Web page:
When I finally gazed at the Magna Carta I realized, it was sealed under oath, not signed, by King John.  His signature did not appear anywhere on the document.  I was extremely sad about this.  It would be so terrific to see the signature of a 23rd great grandfather!  You can see the seal of the king on this 1297 version of the Magna Carta.  I’m sure you’ve seen similar on photos of papal bulls and other historic documents.  But this copy was just a piece of vellum with text.  No signatures.  Not even those of the Barons.  Darn.

1297 copy of the Magna Carta
from the NARA website

I was disappointed to not see a signature, but also by the size of the document.  It’s not much bigger than a regular legal sized paper, covered with miniscule handwriting.   I suppose I was imagining a large parchment, like the Declaration of Independence with John Hancock’s large, impressive signature.  After all, isn’t that how you imagined a King would sign a document?  A little research showed me that in the time period of 1215, most documents were sealed, not signed.  Kings were probably illiterate anyways, although I doubt King John was illiterate if he was the son of Eleanor of Aquitaine.   It pays to do a little research on the time period, as well as the document, before an exhibit such as this.

According to the British Library   each copy of the Magna Carta differs slightly in size, shape and text. There are two copies at the British Library (which is probably why they are willing to loan one for traveling on exhibit this year), and one each at the cathedral archives of Lincoln and Salisbury in England.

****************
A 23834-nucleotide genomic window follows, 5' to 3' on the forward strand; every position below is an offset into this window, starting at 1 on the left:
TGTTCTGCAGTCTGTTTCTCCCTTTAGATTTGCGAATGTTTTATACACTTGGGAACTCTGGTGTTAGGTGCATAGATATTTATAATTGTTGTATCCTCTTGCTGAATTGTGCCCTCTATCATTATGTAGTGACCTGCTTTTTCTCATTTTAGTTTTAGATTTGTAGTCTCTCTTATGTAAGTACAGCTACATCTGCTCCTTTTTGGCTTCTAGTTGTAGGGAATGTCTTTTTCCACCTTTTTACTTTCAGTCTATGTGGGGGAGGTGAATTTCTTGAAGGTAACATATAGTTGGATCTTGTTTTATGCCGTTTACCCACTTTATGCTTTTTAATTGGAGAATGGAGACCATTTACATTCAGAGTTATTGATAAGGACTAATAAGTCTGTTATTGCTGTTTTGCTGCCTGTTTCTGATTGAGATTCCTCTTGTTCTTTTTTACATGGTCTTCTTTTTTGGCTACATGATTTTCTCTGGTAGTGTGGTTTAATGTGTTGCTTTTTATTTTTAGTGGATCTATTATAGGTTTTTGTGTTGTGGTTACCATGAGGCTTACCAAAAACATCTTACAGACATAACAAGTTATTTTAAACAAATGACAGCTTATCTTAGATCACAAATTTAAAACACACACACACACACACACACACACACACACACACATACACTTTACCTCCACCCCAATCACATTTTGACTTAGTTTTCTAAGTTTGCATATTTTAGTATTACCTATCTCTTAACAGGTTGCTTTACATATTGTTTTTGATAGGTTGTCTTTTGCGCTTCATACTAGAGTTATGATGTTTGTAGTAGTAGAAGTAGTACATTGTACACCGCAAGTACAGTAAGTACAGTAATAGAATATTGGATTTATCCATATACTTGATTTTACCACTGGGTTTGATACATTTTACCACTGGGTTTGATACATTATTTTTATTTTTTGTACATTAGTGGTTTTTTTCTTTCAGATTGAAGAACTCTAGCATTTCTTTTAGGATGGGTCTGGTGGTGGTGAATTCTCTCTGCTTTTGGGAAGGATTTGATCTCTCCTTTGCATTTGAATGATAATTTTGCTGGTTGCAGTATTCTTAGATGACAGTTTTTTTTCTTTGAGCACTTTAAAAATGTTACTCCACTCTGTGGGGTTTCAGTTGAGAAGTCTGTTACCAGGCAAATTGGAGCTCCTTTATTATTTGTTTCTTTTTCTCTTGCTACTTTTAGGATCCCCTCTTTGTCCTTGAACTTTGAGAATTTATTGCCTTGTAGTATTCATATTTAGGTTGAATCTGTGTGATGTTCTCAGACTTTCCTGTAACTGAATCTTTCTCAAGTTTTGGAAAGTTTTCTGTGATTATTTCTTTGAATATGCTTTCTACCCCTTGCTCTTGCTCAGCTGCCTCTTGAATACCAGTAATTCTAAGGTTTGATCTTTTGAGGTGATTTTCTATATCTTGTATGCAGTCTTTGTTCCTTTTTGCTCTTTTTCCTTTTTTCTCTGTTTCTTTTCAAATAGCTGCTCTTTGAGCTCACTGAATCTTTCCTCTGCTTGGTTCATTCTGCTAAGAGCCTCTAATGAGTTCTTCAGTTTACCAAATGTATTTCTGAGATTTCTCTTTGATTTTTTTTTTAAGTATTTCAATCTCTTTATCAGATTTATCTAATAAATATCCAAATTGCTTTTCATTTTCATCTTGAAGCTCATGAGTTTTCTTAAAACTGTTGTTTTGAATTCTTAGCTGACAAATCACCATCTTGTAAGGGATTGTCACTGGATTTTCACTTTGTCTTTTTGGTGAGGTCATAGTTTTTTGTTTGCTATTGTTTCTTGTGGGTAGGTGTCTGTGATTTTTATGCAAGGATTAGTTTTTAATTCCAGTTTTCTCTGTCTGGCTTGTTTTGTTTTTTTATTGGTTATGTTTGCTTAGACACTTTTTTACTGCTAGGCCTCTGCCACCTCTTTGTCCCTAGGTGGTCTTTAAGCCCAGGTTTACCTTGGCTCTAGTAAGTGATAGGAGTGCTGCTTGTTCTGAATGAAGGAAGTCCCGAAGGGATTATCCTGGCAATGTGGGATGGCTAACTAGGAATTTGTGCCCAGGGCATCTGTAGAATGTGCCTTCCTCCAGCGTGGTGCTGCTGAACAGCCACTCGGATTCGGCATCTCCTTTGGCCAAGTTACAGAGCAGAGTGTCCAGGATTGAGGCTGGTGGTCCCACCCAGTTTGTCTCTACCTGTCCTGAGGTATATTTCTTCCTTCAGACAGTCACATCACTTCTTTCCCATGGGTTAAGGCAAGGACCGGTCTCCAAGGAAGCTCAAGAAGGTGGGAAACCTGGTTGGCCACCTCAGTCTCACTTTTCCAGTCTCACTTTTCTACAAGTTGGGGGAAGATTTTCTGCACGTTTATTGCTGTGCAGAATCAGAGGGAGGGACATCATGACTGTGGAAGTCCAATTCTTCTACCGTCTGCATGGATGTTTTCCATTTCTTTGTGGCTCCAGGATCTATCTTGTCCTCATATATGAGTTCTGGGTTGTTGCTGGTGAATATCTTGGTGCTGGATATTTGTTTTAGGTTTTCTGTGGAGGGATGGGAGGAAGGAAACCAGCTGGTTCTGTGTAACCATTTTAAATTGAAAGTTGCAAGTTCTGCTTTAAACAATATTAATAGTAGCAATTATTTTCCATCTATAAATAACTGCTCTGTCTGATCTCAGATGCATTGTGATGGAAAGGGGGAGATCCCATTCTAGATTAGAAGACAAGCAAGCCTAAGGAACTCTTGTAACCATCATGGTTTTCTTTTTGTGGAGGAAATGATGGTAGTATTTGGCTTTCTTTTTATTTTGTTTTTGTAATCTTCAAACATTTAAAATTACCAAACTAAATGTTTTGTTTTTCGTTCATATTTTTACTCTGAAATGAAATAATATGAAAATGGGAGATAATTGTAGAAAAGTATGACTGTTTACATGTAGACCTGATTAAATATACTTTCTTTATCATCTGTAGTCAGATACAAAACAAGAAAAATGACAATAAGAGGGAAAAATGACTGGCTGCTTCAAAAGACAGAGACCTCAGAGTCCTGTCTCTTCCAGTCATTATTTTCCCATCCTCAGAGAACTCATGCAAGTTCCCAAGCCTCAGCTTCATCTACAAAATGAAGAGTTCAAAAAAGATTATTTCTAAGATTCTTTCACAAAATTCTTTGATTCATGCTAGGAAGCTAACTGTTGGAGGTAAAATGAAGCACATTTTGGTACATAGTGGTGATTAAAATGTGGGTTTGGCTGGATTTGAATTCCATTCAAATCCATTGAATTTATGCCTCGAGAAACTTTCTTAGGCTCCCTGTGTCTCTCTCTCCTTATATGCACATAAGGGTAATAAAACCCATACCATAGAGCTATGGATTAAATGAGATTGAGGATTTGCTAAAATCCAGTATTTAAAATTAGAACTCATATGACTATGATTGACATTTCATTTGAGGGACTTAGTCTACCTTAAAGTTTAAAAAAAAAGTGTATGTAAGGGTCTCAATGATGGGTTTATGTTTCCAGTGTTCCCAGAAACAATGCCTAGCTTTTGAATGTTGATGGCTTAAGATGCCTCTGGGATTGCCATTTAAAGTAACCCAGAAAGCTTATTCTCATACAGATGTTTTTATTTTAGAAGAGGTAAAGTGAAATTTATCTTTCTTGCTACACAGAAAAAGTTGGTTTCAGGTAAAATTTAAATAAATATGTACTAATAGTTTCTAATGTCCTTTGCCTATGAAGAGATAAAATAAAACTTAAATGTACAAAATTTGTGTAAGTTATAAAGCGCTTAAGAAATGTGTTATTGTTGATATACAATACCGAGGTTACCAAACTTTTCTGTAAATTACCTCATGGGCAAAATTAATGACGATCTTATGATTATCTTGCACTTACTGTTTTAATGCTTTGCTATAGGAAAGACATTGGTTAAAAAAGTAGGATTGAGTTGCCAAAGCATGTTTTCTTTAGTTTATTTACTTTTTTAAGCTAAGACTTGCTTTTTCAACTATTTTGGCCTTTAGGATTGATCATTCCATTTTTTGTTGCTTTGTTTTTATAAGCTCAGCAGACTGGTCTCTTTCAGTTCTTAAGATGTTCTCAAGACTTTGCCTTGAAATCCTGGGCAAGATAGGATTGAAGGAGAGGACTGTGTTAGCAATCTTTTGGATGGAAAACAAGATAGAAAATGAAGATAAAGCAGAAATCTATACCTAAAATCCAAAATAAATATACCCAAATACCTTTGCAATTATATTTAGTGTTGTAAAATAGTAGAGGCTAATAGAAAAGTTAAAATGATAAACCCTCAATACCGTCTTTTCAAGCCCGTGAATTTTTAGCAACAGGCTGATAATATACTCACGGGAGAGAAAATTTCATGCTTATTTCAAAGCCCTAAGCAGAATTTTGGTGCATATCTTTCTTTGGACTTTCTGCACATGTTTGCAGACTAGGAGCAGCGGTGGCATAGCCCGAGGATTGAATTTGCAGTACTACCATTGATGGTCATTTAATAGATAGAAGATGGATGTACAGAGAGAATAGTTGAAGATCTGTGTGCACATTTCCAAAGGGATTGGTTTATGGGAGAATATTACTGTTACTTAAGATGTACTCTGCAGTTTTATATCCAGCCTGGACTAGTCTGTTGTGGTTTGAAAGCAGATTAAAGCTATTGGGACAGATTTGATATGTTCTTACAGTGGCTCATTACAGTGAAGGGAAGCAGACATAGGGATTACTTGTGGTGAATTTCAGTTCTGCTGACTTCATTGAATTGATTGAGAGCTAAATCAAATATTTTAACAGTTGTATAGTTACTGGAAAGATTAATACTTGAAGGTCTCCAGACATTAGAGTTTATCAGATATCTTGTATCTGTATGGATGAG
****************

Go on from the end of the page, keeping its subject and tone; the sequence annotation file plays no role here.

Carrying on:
You don't need to have royal or noble ancestors to enjoy this exhibit.  Perhaps your ancestors were involved with the American Revolution?  Or were there lawyers in your family tree?  Were your family members involved with struggles for human rights in other countries of the world?  Just think how this historic event at Runnymede 800 years ago influenced democracy across the globe, and might have changed the lives of all our ancestors.


For the truly curious:

Magna Carta: Cornerstone of Liberty
July 1, 2014 – September 1, 2014 at the Museum of Fine Arts Boston
See this link for more information:

Clark Institute, Williamsburg (Magna Carta will be on display September – October 2014)
“Magna Carta to go on display at Clark Art in 2014” from The Berkshire Eagle

Magna Carta: Muse and Mentor  
November 6, 2014 – January 19, 2015 at the Law Library of Congress, Washington, DC

For Royal and Noble lineages see:

“WARGS”  William Addams Reitwiesner’s website

The Royal Descents of 600 Immigrants to the American Colonies or the United States, by Gary Boyd Roberts, 2004  (available from NEHGS and Genealogical Publishing Company)

Notable Kin, Volumes One and Volume Two, by Gary Boyd Roberts, 1998 and 1999, (available from NEHGS)


See this link for “Profiles of Magna Carta Sureties and Other Supporters”.  Is your ancestor on this list?

The home page of “The Baronial Order of Magna Charta”

More about the Magna Carta from the US National Archives (a 1297 copy is on display here in the Rubenstein Gallery at the National Archives)

Translation of the 1297 Magna Carta (issued in Latin)

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Copyright (c) 2014, Heather Wilkinson Rojo